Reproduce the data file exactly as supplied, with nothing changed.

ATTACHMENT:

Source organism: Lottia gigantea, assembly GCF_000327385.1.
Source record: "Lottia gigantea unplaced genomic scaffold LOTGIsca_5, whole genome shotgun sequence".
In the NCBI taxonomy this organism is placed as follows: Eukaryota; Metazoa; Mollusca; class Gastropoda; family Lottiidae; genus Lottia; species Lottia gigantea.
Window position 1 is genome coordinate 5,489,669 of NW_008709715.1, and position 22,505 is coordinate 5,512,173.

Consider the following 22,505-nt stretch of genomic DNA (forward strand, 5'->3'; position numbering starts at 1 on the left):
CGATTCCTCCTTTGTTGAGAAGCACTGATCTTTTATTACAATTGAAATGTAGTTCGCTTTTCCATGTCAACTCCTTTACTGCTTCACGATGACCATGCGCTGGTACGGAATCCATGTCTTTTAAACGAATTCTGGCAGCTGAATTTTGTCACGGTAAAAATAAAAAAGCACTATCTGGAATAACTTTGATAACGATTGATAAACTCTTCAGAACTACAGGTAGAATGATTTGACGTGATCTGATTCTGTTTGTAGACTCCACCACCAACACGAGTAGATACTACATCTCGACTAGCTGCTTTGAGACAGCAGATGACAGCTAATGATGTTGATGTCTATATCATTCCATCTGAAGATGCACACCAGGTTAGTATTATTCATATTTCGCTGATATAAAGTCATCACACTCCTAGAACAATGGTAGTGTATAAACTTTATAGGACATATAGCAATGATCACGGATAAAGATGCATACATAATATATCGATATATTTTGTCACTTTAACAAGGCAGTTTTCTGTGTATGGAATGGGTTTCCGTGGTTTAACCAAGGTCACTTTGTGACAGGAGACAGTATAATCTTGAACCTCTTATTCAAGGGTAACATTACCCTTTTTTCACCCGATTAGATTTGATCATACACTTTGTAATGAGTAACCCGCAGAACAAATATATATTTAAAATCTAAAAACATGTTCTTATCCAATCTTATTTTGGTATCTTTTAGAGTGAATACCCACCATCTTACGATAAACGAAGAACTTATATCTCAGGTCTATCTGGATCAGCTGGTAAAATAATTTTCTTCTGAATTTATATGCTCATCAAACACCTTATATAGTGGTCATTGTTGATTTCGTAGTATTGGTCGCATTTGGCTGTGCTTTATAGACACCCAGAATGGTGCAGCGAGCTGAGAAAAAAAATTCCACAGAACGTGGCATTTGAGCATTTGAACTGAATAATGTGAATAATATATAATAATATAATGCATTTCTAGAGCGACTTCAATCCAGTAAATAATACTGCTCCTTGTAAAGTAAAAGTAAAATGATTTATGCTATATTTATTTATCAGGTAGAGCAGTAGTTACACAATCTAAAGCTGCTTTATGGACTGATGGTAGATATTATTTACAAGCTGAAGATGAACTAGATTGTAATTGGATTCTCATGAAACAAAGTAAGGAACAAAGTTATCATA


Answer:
Source organism: Lottia gigantea, assembly GCF_000327385.1.
Source record: "Lottia gigantea unplaced genomic scaffold LOTGIsca_5, whole genome shotgun sequence".
In the NCBI taxonomy this organism is placed as follows: Eukaryota; Metazoa; Mollusca; class Gastropoda; family Lottiidae; genus Lottia; species Lottia gigantea.
Window position 1 is genome coordinate 5,489,669 of NW_008709715.1, and position 22,505 is coordinate 5,512,173.

Consider the following 22,505-nt stretch of genomic DNA (forward strand, 5'->3'; position numbering starts at 1 on the left):
CGATTCCTCCTTTGTTGAGAAGCACTGATCTTTTATTACAATTGAAATGTAGTTCGCTTTTCCATGTCAACTCCTTTACTGCTTCACGATGACCATGCGCTGGTACGGAATCCATGTCTTTTAAACGAATTCTGGCAGCTGAATTTTGTCACGGTAAAAATAAAAAAGCACTATCTGGAATAACTTTGATAACGATTGATAAACTCTTCAGAACTACAGGTAGAATGATTTGACGTGATCTGATTCTGTTTGTAGACTCCACCACCAACACGAGTAGATACTACATCTCGACTAGCTGCTTTGAGACAGCAGATGACAGCTAATGATGTTGATGTCTATATCATTCCATCTGAAGATGCACACCAGGTTAGTATTATTCATATTTCGCTGATATAAAGTCATCACACTCCTAGAACAATGGTAGTGTATAAACTTTATAGGACATATAGCAATGATCACGGATAAAGATGCATACATAATATATCGATATATTTTGTCACTTTAACAAGGCAGTTTTCTGTGTATGGAATGGGTTTCCGTGGTTTAACCAAGGTCACTTTGTGACAGGAGACAGTATAATCTTGAACCTCTTATTCAAGGGTAACATTACCCTTTTTTCACCCGATTAGATTTGATCATACACTTTGTAATGAGTAACCCGCAGAACAAATATATATTTAAAATCTAAAAACATGTTCTTATCCAATCTTATTTTGGTATCTTTTAGAGTGAATACCCACCATCTTACGATAAACGAAGAACTTATATCTCAGGTCTATCTGGATCAGCTGGTAAAATAATTTTCTTCTGAATTTATATGCTCATCAAACACCTTATATAGTGGTCATTGTTGATTTCGTAGTATTGGTCGCATTTGGCTGTGCTTTATAGACACCCAGAATGGTGCAGCGAGCTGAGAAAAAAAATTCCACAGAACGTGGCATTTGAGCATTTGAACTGAATAATGTGAATAATATATAATAATATAATGCATTTCTAGAGCGACTTCAATCCAGTAAATAATACTGCTCCTTGTAAAGTAAAAGTAAAATGATTTATGCTATATTTATTTATCAGGTAGAGCAGTAGTTACACAATCTAAAGCTGCTTTATGGACTGATGGTAGATATTATTTACAAGCTGAAGATGAACTAGATTGTAATTGGATTCTCATGAAACAAAGTAAGGAACAAAGTTATCATA